"A Sacred Pause"

A Grief Museletter

Muse: to reflect, contemplate, to
meditate in silence on some subject.


“Now. Here. This.”

~Bell & Blackwell


Now. To be with what we are feeling now, in this present moment.

Here. To be here, right where we are, with our feelings. Not trying to escape or avoid or distance ourselves from what we are feeling.

This. To be with whatever our “this” is, whatever it is that we are experiencing.

In order for us to begin healing from our loss, we must learn to be present to our pain even if it is just in small doses. This seems foreign to us as our usual instinct is to run from or avoid pain. But pain asks to be acknowledged, to be felt, and to be understood.

May we be transformed by its wisdom.


Please feel free to share this “museletter” with others that you think may benefit from it.

Healing VS. Curing

“You can cure without healing and you can heal without curing” (Rankin 2011).

We often think that the words healing and curing are synonymous but they are not. They are inherently different. Curing means that all of our symptoms are eliminated whereas healing means to become whole even though our symptoms have not disappeared.
These terms can also be applied to grief. Most of us have been led to believe that our grief will be cured, that there will be an end to our pain, and that we will somehow “get over it.” When we try to cure grief we view pain as something to be conquered rather than something to be surrendered to. Curing is usually seen as a more passive treatment as it relies on something outside of ourselves to treat our symptoms (fix the problem). We can find many external remedies to try and cure our grief such as drugs, alcohol, shopping, television, technology fixation, staying busy, etc. There are also people who try to cure us of our grief by spouting unhelpful cliches, giving unwanted advice, telling us we should be over “it” by now or they try to cajole us out of our pain. When we try to use something outside of ourselves to cure our grief it only serves as a distraction that temporarily numbs our pain.

Healing is an ongoing process that happens from the inside out and it treats the root cause of our pain not just our symptoms. The cause of our pain is our loss and we must give ourselves permission to get up close and personal with this pain. In healing, we learn to feel our grief, to express it, to get curious about it, and to make meaning from our loss.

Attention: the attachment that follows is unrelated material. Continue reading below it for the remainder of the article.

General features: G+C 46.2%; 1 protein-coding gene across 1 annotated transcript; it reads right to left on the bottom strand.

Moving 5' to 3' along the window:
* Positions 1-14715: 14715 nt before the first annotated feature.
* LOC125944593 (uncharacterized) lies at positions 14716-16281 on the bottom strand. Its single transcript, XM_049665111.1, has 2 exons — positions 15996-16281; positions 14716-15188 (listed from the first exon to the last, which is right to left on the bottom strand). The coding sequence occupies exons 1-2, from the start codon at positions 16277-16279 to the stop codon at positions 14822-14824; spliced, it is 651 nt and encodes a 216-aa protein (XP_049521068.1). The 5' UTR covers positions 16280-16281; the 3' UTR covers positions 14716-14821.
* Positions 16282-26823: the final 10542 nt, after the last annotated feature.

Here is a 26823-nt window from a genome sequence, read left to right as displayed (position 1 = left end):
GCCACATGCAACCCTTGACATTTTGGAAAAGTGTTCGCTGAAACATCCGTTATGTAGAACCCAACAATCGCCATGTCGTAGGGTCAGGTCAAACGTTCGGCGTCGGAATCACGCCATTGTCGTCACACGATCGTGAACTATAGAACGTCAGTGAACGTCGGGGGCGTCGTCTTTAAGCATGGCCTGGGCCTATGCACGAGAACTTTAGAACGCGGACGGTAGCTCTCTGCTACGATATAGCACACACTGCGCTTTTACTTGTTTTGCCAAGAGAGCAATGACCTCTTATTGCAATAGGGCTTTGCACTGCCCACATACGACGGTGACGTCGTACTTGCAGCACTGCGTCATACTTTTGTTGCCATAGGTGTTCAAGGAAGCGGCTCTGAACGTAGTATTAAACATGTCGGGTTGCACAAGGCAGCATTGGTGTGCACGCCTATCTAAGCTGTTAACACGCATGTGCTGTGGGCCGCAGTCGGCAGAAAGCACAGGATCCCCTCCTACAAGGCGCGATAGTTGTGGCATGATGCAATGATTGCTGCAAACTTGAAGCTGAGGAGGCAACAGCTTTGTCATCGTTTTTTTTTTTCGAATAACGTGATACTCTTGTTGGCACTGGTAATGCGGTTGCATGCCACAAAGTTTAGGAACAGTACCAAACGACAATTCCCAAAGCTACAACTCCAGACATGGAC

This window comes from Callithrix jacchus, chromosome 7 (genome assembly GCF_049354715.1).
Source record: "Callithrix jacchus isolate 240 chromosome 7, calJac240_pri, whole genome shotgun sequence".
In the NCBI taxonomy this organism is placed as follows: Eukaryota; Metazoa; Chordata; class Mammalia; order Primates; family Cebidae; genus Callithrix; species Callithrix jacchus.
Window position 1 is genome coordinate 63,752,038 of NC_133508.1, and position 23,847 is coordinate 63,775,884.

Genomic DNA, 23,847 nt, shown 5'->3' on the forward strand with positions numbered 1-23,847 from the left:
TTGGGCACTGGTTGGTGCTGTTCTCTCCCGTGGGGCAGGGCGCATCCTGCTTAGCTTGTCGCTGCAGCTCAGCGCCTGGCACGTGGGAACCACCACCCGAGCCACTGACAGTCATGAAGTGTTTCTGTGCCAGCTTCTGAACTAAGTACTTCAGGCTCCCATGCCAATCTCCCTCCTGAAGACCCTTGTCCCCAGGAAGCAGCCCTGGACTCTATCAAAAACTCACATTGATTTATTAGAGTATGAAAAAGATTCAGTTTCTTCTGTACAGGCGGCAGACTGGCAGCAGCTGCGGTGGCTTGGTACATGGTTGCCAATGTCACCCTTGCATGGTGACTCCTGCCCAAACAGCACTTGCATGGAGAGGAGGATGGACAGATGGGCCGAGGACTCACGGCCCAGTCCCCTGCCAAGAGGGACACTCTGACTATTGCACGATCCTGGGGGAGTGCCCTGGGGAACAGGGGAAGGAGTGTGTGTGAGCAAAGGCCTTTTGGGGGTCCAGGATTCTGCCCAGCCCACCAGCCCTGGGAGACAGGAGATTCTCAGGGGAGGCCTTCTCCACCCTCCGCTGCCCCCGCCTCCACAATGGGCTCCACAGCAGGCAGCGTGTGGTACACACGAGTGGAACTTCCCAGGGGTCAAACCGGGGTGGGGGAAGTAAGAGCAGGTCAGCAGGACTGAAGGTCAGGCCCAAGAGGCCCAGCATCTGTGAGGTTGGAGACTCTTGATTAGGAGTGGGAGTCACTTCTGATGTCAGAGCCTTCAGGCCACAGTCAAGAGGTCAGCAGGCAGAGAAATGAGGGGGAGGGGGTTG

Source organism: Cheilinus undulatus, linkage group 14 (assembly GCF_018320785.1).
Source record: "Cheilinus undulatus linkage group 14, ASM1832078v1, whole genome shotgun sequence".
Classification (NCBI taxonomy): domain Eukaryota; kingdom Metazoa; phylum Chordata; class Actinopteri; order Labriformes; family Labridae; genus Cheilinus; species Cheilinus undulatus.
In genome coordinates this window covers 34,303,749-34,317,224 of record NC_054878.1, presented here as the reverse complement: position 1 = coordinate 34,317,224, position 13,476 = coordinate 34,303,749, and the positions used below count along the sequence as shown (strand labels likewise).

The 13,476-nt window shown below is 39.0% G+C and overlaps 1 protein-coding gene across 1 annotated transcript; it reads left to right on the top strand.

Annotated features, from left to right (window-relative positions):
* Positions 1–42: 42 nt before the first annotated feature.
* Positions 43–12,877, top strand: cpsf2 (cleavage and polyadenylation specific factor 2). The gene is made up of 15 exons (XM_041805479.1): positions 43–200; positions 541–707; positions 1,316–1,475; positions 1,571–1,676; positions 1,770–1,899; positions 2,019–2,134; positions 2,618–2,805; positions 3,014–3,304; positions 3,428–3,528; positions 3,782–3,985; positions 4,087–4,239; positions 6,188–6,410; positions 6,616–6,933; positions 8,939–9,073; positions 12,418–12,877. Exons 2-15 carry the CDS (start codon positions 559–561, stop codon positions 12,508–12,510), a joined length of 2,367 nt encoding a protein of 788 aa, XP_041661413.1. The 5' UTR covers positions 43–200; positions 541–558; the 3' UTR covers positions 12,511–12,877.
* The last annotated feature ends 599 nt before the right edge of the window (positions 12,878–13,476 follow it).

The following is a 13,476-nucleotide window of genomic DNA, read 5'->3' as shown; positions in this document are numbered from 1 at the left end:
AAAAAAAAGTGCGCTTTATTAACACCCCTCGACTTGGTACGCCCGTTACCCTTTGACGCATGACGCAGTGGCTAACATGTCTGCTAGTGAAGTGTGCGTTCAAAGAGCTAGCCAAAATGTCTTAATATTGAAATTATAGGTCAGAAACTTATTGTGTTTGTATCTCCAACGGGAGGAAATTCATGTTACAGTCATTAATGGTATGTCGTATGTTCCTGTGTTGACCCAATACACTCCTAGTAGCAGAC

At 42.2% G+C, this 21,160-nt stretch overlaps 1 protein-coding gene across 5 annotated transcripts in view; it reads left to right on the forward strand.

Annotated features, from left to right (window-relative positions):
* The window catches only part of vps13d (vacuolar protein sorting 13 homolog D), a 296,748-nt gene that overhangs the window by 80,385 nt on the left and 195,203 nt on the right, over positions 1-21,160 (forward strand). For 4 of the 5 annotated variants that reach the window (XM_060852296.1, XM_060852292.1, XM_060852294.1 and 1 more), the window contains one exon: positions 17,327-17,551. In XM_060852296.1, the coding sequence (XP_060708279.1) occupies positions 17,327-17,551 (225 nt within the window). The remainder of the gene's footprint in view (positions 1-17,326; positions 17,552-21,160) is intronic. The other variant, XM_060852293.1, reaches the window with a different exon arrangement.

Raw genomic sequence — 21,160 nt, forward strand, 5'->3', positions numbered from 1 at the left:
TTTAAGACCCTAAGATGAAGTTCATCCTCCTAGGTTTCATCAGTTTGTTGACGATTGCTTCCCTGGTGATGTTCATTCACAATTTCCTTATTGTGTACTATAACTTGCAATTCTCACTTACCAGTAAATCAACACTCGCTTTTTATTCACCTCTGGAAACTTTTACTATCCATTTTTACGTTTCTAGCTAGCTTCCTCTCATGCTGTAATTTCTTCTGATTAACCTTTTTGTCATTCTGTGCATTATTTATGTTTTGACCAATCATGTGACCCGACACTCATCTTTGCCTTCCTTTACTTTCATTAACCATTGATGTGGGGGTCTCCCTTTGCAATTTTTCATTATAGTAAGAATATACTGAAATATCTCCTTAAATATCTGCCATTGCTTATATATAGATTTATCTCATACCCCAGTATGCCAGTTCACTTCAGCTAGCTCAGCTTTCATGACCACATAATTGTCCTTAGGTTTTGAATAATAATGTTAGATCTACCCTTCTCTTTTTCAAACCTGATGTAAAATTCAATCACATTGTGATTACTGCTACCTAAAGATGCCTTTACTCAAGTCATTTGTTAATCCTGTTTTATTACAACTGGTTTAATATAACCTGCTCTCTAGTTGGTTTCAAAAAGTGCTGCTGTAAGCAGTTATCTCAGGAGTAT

Healing allows us to surrender to the pain so we can tend to our wounds with gentleness and compassion. We understand that pain is not something to be gotten over but is instead something that we allow and learn to integrate into our lives.
Healing takes time and work and comes in many forms. We have to take the time to listen to our grief so we can learn what will best help us heal. For example we can cry, scream, pound the floor with our fists, etc., we can journal about our feelings and what we miss, we can tell our story with someone who has the ability to honor our story, we can place a hand on our heart and feel what our broken heart really feels like, we can take the time to understand who we are now that we have experienced this loss, we can take quiet time in nature so that nature can show us how it takes time to find our roots and once again bloom. By giving ourselves time and permission to heal we become more whole by letting our pain transform us into more of who we really are.

“True healing is not the fixing of the broken, 
but the rediscovery of the unbroken” 

(Foster 2016).

The Written Word

There are many ways to express our grief and putting our thoughts, feelings, and ideas on paper can be a very healing process. The suggested prompts here can be done one time or multiple times. I’ve learned it helps to set a timer for 10-15 minutes and keep your pen moving for the entire time. I encourage using pen and paper rather than a keyboard as there is a hand/heart connection when writing longhand. Don’t worry about spelling, punctuation, or grammar, just write. When the timer goes off you stop writing even if you are in mid-sentence. Don’t reread your work at this time. Just set it aside for a couple of weeks and then go back and see what your words may have to say to you.

(If you choose to use a keyboard the same instructions apply).


Try this writing prompt:

Grief heals me by…


I will list some books, articles, poems, movies, or other resources that I as well as others have found helpful on this grief journey. I hope these resources may deepen your understanding of grief, maybe bring you some sense of comfort, and help you to feel less alone in your grief. 


It’s Not Yet Dark

Photo Credit: Jason Robb

The way we deal with loss shapes our capacity to be present to life more than anything else. The way we protect ourselves from loss may be the way in which we distance ourselves from life.


In loving memory of my son Jason.